The book I read to research this post was Rasputin The Last Word by Edvard Radzinsky which is a very good book that I bought from a car boot sale. It is around 670 pages so is a decent length. It also draws on a lot of sources with the collapse of communism in much of Eastern Europe unavailable to earlier books. It was published in 1988. Rasputin was a sort of cheif to the czarina of Russia and his bad advice is credited with helping to cause their overthrow. He did accurately predict a previous attempted revolution that was quelled. He used his position to offer various ladies favors in exchange for sex. He also saved the life of one of the czarinas children with what presumably a miracle. She should have seen thrrough him. Even the police and various members of the extended family had files on him and his activities. He was assassinated as part of overthrowing the royal family and despite being poisoned, shot several times and put in the frozen river seemed he would never die. The people thought this was a miracle and collected water from the river like holy water. Initailly when he came to court he was treated as a novelty peasant. They rarely saw those. He was crafty though and tried to make himself indispensible. This is an interesting book that I do recommend.
Archive for the ‘russia’ Category
Tags: book reviews, books, history, rasputin, russia, russian history, textbooks, the russian revolution
Tags: book reviews, books, communism, history, litterature, russia, russian revolution, solzhenitsyn, stalin, textbooks, world war 2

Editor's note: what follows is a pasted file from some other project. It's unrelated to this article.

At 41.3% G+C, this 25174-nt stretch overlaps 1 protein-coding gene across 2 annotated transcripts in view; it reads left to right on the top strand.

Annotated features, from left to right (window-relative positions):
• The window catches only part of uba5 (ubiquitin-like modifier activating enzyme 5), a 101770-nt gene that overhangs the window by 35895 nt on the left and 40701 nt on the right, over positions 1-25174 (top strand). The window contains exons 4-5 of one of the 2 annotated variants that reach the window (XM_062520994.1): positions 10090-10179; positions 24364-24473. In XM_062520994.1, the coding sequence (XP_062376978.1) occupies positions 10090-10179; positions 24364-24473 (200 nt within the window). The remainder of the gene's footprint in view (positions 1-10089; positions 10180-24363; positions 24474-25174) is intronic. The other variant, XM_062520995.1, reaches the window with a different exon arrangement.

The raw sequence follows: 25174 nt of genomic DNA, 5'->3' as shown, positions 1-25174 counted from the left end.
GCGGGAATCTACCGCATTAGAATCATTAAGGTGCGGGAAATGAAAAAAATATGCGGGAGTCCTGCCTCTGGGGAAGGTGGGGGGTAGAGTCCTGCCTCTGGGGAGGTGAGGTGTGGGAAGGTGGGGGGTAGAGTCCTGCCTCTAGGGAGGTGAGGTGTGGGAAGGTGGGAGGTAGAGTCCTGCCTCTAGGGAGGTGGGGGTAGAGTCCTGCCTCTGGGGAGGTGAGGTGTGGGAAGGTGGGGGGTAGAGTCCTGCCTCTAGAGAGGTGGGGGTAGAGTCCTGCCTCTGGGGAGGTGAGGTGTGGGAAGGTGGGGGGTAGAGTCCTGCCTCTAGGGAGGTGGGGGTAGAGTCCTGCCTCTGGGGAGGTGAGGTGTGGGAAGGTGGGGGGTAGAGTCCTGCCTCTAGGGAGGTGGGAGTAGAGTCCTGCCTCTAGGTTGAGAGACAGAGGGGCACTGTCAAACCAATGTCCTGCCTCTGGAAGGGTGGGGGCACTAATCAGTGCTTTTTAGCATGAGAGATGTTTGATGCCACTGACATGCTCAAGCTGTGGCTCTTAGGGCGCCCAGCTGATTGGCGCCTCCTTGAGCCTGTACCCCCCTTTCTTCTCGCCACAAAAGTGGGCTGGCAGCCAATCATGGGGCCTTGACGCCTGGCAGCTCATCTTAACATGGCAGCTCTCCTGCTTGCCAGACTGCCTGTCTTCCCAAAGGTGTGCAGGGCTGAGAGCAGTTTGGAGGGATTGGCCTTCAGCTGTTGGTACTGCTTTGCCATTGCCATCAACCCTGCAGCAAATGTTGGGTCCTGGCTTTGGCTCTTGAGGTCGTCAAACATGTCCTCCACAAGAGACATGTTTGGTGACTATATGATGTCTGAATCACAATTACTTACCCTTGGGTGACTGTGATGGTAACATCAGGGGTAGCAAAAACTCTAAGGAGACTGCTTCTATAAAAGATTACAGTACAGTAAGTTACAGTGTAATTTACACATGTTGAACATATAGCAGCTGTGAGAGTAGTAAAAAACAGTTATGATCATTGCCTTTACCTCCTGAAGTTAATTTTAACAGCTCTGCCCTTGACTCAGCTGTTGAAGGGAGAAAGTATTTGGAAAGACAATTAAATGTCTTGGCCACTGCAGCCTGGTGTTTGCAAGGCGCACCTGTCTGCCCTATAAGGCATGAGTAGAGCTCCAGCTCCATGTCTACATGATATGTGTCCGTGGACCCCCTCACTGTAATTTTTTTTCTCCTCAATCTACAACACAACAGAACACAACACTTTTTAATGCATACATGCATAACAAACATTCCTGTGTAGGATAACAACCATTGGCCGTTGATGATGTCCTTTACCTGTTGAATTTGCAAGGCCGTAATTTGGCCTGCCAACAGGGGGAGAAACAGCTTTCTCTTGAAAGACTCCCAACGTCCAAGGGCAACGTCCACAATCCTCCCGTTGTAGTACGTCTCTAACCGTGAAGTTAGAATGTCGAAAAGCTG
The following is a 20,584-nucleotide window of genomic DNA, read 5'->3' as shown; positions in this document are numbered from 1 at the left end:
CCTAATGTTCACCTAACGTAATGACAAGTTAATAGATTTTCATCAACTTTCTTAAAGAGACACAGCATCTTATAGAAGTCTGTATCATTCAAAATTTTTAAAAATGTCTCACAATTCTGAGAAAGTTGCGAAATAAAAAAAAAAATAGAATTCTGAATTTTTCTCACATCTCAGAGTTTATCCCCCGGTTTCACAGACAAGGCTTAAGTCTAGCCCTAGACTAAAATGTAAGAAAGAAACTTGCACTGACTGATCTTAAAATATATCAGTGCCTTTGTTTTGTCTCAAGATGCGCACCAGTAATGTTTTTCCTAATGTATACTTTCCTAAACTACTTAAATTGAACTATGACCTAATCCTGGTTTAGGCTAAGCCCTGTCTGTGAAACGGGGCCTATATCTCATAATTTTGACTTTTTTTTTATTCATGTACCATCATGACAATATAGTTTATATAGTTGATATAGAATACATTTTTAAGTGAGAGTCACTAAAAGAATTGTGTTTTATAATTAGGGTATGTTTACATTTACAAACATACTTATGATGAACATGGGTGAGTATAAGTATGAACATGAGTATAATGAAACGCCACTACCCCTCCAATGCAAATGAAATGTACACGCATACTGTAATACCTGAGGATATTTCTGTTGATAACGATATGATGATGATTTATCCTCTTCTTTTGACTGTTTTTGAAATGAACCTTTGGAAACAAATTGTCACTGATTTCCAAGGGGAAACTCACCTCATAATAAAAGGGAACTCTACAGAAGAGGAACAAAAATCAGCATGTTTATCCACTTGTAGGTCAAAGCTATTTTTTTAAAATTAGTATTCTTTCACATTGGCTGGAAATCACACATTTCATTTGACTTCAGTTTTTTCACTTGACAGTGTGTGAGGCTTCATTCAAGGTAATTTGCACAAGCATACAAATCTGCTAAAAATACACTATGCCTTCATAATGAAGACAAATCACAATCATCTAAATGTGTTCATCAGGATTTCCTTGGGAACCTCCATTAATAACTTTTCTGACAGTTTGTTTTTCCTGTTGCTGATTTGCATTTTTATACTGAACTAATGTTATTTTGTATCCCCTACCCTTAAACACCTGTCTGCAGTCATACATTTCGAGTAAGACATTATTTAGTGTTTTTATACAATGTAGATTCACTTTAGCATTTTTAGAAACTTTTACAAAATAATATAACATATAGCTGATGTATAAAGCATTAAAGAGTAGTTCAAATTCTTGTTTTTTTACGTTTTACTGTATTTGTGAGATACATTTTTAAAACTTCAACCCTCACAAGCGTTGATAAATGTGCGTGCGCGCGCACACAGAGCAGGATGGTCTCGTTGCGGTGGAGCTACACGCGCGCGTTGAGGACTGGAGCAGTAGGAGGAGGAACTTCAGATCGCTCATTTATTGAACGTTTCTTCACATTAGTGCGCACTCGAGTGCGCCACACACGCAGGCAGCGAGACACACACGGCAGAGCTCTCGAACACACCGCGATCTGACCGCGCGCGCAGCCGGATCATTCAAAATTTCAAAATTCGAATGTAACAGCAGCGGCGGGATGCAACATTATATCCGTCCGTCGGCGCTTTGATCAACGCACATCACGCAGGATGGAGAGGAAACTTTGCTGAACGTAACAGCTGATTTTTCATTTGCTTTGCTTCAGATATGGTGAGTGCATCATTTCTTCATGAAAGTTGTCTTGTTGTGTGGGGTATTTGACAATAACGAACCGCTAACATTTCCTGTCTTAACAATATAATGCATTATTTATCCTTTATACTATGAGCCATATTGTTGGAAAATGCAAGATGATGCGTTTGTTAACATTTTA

The book I read to research this post was Alexander Solzhenitsyn: A Century In His Life by DM Thomas which is an excellent book that I bought from a car boot sale. This book is around 530 pages so is a pretty decent length. Solzhenitsyn was a dissident author who is on a par with authors like Tolstoy and Pasternak. He was expelled from Russia in 1974 but did later go back there to live. He was born a month after the Russian Revolution and has seen first hand many of the problems with implementing communism. One problem was God to them officially didn’t exist which basically meant they could do as they liked. Particularly under Stalin people were regularly tortured and killed often with methods like being boiled alive or having there heads twisted off. In the revolution the white and red Russians were as bad as each other and often whether someone took one side or the other was simply a matter of survival. Alexander was sent to a Gulag under Stalin and later released under the presidency of Kruschev. He served in the army in World War 2 when Germany launched a surprise invasion and the Russian soldiers couldn’t get confirmation to fire back. In fact they were so taken by surprise they were trains still taking and laden with supplies for the German soldiers. Whilst in Gulag Solzhenitsyn got a job studying the phonetics in the Russian language and it might sound boring to us but he really got into it with relish and did such a good job they released him. He did have novels like The First Circle & August, 1914 published in the west in secret. The fact that he had fans in the west probably saved him later from being killed. He wasn’t particularly outspoken against communism probably like a lot of Russian authors it was just the themes he wrote about in his books upset them. It’s worth noting when Terry Waite was kidnapped in the Lebanon the kidnappers gave him The First Circle to read and it became his all time favorite book. With the situation he was in he identified with the themes in the book. I thoroughly enjoyed this book which is extremely well written and would definitely recommend it.